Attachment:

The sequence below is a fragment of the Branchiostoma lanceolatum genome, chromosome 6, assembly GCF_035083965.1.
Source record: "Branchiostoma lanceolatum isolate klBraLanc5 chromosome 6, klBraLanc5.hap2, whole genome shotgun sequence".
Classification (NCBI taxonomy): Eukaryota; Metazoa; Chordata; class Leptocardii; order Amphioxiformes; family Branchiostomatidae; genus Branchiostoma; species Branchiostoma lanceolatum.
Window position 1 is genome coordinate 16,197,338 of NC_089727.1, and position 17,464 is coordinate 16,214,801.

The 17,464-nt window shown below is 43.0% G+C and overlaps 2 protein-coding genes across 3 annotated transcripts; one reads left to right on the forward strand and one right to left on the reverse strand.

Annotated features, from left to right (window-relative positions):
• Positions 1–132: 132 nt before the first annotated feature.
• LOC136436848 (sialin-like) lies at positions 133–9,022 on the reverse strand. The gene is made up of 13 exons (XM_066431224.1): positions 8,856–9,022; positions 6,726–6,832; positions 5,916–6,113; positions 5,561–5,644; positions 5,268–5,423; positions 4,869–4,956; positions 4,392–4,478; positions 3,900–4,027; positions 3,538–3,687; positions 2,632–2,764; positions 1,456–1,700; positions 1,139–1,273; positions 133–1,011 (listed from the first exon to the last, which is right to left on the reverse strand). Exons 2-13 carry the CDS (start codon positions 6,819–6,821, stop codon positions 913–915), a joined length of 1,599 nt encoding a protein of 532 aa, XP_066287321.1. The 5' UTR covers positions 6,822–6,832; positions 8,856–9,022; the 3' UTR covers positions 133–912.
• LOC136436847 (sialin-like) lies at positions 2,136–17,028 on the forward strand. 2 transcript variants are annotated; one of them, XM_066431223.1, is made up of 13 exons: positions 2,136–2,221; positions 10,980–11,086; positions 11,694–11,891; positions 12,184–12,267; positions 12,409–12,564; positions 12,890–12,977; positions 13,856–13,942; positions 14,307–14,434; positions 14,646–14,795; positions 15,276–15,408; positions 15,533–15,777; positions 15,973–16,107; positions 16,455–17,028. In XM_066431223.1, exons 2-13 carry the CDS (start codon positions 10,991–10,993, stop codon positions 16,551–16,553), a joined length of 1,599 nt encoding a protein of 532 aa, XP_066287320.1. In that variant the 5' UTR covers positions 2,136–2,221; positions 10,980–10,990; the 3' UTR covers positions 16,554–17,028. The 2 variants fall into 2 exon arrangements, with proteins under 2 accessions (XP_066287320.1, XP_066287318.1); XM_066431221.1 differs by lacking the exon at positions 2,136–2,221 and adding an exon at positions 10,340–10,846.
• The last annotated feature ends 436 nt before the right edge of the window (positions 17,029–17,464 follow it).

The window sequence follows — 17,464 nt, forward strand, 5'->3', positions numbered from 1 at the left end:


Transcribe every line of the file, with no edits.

The sequence below is a fragment of the Branchiostoma lanceolatum genome, chromosome 6, assembly GCF_035083965.1.
Source record: "Branchiostoma lanceolatum isolate klBraLanc5 chromosome 6, klBraLanc5.hap2, whole genome shotgun sequence".
Classification (NCBI taxonomy): Eukaryota; Metazoa; Chordata; class Leptocardii; order Amphioxiformes; family Branchiostomatidae; genus Branchiostoma; species Branchiostoma lanceolatum.
Window position 1 is genome coordinate 16,197,338 of NC_089727.1, and position 17,464 is coordinate 16,214,801.

The 17,464-nt window shown below is 43.0% G+C and overlaps 2 protein-coding genes across 3 annotated transcripts; one reads left to right on the forward strand and one right to left on the reverse strand.

Annotated features, from left to right (window-relative positions):
• Positions 1–132: 132 nt before the first annotated feature.
• LOC136436848 (sialin-like) lies at positions 133–9,022 on the reverse strand. The gene is made up of 13 exons (XM_066431224.1): positions 8,856–9,022; positions 6,726–6,832; positions 5,916–6,113; positions 5,561–5,644; positions 5,268–5,423; positions 4,869–4,956; positions 4,392–4,478; positions 3,900–4,027; positions 3,538–3,687; positions 2,632–2,764; positions 1,456–1,700; positions 1,139–1,273; positions 133–1,011 (listed from the first exon to the last, which is right to left on the reverse strand). Exons 2-13 carry the CDS (start codon positions 6,819–6,821, stop codon positions 913–915), a joined length of 1,599 nt encoding a protein of 532 aa, XP_066287321.1. The 5' UTR covers positions 6,822–6,832; positions 8,856–9,022; the 3' UTR covers positions 133–912.
• LOC136436847 (sialin-like) lies at positions 2,136–17,028 on the forward strand. 2 transcript variants are annotated; one of them, XM_066431223.1, is made up of 13 exons: positions 2,136–2,221; positions 10,980–11,086; positions 11,694–11,891; positions 12,184–12,267; positions 12,409–12,564; positions 12,890–12,977; positions 13,856–13,942; positions 14,307–14,434; positions 14,646–14,795; positions 15,276–15,408; positions 15,533–15,777; positions 15,973–16,107; positions 16,455–17,028. In XM_066431223.1, exons 2-13 carry the CDS (start codon positions 10,991–10,993, stop codon positions 16,551–16,553), a joined length of 1,599 nt encoding a protein of 532 aa, XP_066287320.1. In that variant the 5' UTR covers positions 2,136–2,221; positions 10,980–10,990; the 3' UTR covers positions 16,554–17,028. The 2 variants fall into 2 exon arrangements, with proteins under 2 accessions (XP_066287320.1, XP_066287318.1); XM_066431221.1 differs by lacking the exon at positions 2,136–2,221 and adding an exon at positions 10,340–10,846.
• The last annotated feature ends 436 nt before the right edge of the window (positions 17,029–17,464 follow it).

The window sequence follows — 17,464 nt, forward strand, 5'->3', positions numbered from 1 at the left end: